Education and Human Sciences, College of (CEHS)


Date of this Version



A DISSERTATION Presented to the Faculty of The Graduate College at the University of Nebraska In Partial Fulfillment of Requirements For the Degree of Doctor of Philosophy, Major: Interdepartmental Area of Human Sciences (Textiles, Clothing & Design), Under the Supervision of Professor Patricia Crews. Lincoln, Nebraska: June, 2010
Copyright 2010 Carolyn K. Ducey


This study examined two sub-sets of a unique style of chintz appliqué album quilt that developed in the 1840s in Delaware River Valley, specifically Philadelphia, Pennsylvania, and Trenton, New Jersey. The two groups provide examples of two distinct roles that the album quilts played in the lives of their makers: one acting as a literal record of familial ties, serving to preserve memory and reinforce family structure and the other representing the work of the members of the First Baptist Church of Philadelphia, providing a vehicle to recognize and appreciate dedicated service and playing a role in encouraging interest and support for international missions.

Historical and genealogical research of the inscribed details substantiated the connection between each group of quilts and provided an opportunity to uncover rich details of the economic position and societal roles of the individuals whose names are inscribed on the quilts, and offered a means to better understand the cultural environment in which they were made. Research of the sub-sets, now identified as the Fish/Perrine Album quilts (a group of three quilts) and the First Baptist Church Album Quilts, (a group of five quilts and a sixth non-extant quilt known through written sources) has advanced the study of quilt history by placing the quilts in the larger context of American quiltmaking; women’s history, through investigation of expectations placed on women by the emergence of the American middle class, urbanization, and the expansion of the American consumer culture, and social history, which revealed the importance for nineteenth century individuals, of maintaining family connections and preserving memory. The quiltmaking activities of these individuals served to solidify their roles as wives and mothers and as productive citizens of their communities and the world.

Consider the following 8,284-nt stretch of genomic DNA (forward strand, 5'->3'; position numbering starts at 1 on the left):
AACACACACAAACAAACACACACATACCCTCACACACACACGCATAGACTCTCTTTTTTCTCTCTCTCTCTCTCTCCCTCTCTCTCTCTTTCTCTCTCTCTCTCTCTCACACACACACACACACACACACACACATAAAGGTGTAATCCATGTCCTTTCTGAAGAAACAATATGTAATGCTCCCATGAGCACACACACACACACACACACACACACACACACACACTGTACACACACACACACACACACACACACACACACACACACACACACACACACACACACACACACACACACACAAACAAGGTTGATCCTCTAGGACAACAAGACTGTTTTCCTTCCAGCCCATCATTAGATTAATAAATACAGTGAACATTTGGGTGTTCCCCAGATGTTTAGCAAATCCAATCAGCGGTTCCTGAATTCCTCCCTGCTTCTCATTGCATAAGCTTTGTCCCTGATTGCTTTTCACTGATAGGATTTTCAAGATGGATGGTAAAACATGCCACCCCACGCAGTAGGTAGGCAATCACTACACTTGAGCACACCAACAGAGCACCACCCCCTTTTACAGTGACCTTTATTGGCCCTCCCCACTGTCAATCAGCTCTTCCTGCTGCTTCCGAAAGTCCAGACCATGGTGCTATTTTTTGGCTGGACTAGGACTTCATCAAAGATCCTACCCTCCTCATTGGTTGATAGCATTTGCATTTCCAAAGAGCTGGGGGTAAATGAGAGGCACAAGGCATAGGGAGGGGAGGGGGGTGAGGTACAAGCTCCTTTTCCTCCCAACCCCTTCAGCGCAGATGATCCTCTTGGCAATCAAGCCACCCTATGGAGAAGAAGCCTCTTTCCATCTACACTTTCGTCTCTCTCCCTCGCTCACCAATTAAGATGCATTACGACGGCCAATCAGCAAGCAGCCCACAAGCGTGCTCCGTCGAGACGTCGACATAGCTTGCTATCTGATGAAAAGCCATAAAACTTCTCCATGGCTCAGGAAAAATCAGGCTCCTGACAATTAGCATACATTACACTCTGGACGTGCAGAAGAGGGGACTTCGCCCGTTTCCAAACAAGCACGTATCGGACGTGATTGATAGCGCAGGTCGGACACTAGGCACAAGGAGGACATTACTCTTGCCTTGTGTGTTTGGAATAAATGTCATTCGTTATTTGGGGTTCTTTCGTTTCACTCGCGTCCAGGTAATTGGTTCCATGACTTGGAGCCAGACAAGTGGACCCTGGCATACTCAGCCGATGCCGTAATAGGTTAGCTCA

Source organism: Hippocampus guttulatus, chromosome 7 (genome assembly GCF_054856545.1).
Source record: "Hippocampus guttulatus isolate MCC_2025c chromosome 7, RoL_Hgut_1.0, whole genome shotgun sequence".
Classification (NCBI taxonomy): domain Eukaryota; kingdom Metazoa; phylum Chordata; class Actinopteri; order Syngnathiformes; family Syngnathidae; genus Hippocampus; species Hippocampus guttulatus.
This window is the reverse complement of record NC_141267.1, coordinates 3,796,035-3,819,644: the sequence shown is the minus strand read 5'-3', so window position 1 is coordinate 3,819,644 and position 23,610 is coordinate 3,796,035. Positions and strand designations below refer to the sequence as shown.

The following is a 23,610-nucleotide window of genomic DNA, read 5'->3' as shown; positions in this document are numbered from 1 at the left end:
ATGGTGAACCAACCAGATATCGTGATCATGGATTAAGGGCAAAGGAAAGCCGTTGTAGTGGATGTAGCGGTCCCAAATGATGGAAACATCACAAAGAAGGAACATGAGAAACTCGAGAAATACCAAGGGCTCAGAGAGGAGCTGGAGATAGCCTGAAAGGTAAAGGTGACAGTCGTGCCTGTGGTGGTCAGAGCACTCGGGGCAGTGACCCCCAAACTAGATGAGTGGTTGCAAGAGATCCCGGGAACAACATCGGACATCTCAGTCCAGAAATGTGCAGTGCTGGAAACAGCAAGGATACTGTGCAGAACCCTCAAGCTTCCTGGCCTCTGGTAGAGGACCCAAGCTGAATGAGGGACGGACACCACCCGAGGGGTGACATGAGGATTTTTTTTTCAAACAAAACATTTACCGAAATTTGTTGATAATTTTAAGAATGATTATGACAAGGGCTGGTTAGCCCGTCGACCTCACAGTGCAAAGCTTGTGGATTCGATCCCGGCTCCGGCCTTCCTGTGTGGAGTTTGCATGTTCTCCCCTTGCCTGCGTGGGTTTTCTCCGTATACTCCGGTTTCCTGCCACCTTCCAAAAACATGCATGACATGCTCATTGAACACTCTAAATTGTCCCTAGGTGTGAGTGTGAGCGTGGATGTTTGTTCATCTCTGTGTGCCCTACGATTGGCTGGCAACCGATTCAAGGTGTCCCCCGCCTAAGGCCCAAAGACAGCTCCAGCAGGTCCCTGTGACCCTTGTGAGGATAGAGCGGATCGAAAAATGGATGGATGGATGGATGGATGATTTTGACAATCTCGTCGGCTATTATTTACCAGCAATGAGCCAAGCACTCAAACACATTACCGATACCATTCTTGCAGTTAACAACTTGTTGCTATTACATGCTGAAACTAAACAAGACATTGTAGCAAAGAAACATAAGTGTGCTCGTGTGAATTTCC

Advisor: Patricia Crews